LAHORE, March 8: The Punjab government has violated law of the land by launching Kalma Chowk underpass and flyover project.

Under the Pakistan Environment Protection Act 1997, work on any mega project cannot be started without carrying out Environment Impact Assessment (EIA), said Lahore Bachao Tehrik convener architect Imrana Tiwana at a news conference at the Lahore Press Club on Tuesday.

The government also did not bother to consult its Planning and Development, environment protection besides transport departments before axing most of the big and old trees on Ferozepur Road.

“As usual, the pretext has been to minimise traffic congestion and ensure smooth movement of vehicles on the thoroughfare. Cutting of trees to build underpasses and widen Canal Bank Road has merely increased volume of traffic there and not prevented congestion. The answer lies in integrated management of cities, provision of efficient and economical public transport besides equitable dispensation of resources in a sustainable and greener way,” she said.

The vehicular population of Lahore has been the highest in the country, some 40,000 to 45,000 vehicles add to Punjab capital traffic annually.

Ironically, trees were slaughtered soon after conclusion of Punjab government`s high profile five-day new paradigm of urban development that demanded sustainability at its very core, said the architect.

Rafay Alam of Pakistan Environmental Lawyers Association (PELA) said that initiating work on a project without carrying out its Environment Impact Assessment (EIA) has been a crime which the government committed by launching Kalma Chowk underpass and flyover project.

During The Mall underpass construction, the Environment Protection Tribunal had in 2003 warned the provincial communication and works department not to initiate any future plan without carrying out either its Initial Environment Assessment (IEA) or Environment Impact Assessment (EIA). Officers concerned could be sent to jail in case of more than two violations.

“Under the Pakistan Environment Protection Act 1997, carrying out an EIA of a project, costing more than Rs50 million, and its review by experts and general public is mandatory to make it environment-friendly,” he said and expressed the apprehension that the Kalma Chowk project would not complete according to schedule owing to paucity of funds.

Quoting a recent study carried out by Japan International Cooperation Agency in collaboration with transport department, he said some 40 per cent Lahorites prefer to go on foot to their workplace while cars plying on city roads were not more than 400,000. Furthermore, buses outnumber cars on Ferozepur Road.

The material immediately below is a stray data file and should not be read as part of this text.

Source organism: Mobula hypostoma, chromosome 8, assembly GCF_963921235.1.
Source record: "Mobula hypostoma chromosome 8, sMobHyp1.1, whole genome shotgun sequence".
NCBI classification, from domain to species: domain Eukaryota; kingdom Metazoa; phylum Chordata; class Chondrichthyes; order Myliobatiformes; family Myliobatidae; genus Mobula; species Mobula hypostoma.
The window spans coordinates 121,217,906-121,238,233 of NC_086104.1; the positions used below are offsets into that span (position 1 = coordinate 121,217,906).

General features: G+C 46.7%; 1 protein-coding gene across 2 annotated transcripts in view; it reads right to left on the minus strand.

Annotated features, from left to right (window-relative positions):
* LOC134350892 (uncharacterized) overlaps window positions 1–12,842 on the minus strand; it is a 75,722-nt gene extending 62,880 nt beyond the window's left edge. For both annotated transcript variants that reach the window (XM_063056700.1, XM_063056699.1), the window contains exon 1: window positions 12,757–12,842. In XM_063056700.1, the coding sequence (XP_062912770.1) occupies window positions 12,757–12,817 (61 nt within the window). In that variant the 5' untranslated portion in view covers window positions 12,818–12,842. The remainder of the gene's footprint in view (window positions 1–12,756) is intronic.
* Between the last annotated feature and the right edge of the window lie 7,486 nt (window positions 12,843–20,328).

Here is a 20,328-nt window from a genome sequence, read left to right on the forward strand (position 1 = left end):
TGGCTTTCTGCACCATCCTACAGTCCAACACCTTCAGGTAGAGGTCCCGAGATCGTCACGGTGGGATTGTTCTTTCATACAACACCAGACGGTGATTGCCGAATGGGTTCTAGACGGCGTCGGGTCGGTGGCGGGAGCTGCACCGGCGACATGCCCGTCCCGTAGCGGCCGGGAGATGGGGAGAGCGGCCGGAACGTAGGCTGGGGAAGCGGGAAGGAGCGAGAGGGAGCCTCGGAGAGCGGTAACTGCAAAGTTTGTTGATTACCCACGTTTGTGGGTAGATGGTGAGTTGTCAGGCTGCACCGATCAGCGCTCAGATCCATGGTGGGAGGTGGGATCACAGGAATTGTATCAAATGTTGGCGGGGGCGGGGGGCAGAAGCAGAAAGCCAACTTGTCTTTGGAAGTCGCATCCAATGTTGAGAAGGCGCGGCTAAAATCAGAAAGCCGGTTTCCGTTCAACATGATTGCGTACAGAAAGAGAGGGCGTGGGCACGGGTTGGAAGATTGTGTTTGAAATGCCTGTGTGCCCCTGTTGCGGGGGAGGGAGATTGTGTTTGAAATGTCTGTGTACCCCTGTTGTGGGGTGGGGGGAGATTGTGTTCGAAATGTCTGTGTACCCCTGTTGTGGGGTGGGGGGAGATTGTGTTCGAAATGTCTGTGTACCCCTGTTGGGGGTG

Another PELA member Saima Khwaja said the project was launched without taking into confidence masses which was tantamount to denial of their democratic right to have access to information regarding development projects.

Environmentalist Eram Aftab of the Lahore Conservation Society said Lahore was in dire need of more trees as it had become the most polluted city of the country.

“A solution to traffic problems lies in promotion of pedestrian culture, motivating and encouraging more and more people to walk. We have to stop false modernisation under the garb of widening of roads which have traffic congestions at certain hours and not round-the-clock,” she said. Horticulturist Lt-Col Ijaz Nazim (retired) of Shajardost had been planting trees for the last 50 years or so. “But the pace of cutting trees has gained momentum with every year compared to planting and preserving the same. Every year, hundreds of thousands of saplings are planted during special campaigns but only a few survive. Our focus has been on beautification and not utility. Laws pertaining to forest have lacunae and have no mention of urban forestry. Even the important subject is not taught anywhere in Pakistan. For the first time, a national forest policy has been formulated and approved by the federal cabinet. It is lying with the Council of Common Interests for consideration,” he said.

Historian and conservationist Dr Ajaz Anwar was of the view that Lahore, which was famous for its greenery, would become an arid place if trees slaughter continued at the present rate.

“More than 6,000 trees were felled during the construction of four underpasses along canal. We have yet to absorb this environmental shock and cannot afford to have more.”